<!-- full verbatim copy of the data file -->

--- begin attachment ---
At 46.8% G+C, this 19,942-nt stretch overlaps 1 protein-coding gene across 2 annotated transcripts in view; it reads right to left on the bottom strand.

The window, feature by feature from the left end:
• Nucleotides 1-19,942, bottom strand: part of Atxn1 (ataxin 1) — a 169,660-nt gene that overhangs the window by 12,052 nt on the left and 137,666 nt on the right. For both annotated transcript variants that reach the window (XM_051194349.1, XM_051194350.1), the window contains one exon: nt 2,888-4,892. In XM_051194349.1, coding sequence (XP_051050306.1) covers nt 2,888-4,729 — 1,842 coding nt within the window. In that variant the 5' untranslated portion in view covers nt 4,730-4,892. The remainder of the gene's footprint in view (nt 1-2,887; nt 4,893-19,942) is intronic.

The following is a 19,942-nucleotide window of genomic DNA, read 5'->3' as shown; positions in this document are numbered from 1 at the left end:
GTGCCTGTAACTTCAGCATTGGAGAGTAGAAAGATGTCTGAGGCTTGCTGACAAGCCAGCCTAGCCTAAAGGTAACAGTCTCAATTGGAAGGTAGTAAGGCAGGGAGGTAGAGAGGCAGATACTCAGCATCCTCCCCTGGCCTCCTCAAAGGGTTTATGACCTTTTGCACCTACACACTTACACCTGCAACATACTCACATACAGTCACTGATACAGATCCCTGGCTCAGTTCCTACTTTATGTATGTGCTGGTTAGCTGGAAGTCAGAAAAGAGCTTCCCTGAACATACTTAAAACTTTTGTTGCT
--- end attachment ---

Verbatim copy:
At 46.8% G+C, this 19,942-nt stretch overlaps 1 protein-coding gene across 2 annotated transcripts in view; it reads right to left on the bottom strand.

The window, feature by feature from the left end:
• Nucleotides 1-19,942, bottom strand: part of Atxn1 (ataxin 1) — a 169,660-nt gene that overhangs the window by 12,052 nt on the left and 137,666 nt on the right. For both annotated transcript variants that reach the window (XM_051194349.1, XM_051194350.1), the window contains one exon: nt 2,888-4,892. In XM_051194349.1, coding sequence (XP_051050306.1) covers nt 2,888-4,729 — 1,842 coding nt within the window. In that variant the 5' untranslated portion in view covers nt 4,730-4,892. The remainder of the gene's footprint in view (nt 1-2,887; nt 4,893-19,942) is intronic.

The following is a 19,942-nucleotide window of genomic DNA, read 5'->3' as shown; positions in this document are numbered from 1 at the left end:
GTGCCTGTAACTTCAGCATTGGAGAGTAGAAAGATGTCTGAGGCTTGCTGACAAGCCAGCCTAGCCTAAAGGTAACAGTCTCAATTGGAAGGTAGTAAGGCAGGGAGGTAGAGAGGCAGATACTCAGCATCCTCCCCTGGCCTCCTCAAAGGGTTTATGACCTTTTGCACCTACACACTTACACCTGCAACATACTCACATACAGTCACTGATACAGATCCCTGGCTCAGTTCCTACTTTATGTATGTGCTGGTTAGCTGGAAGTCAGAAAAGAGCTTCCCTGAACATACTTAAAACTTTTGTTGCT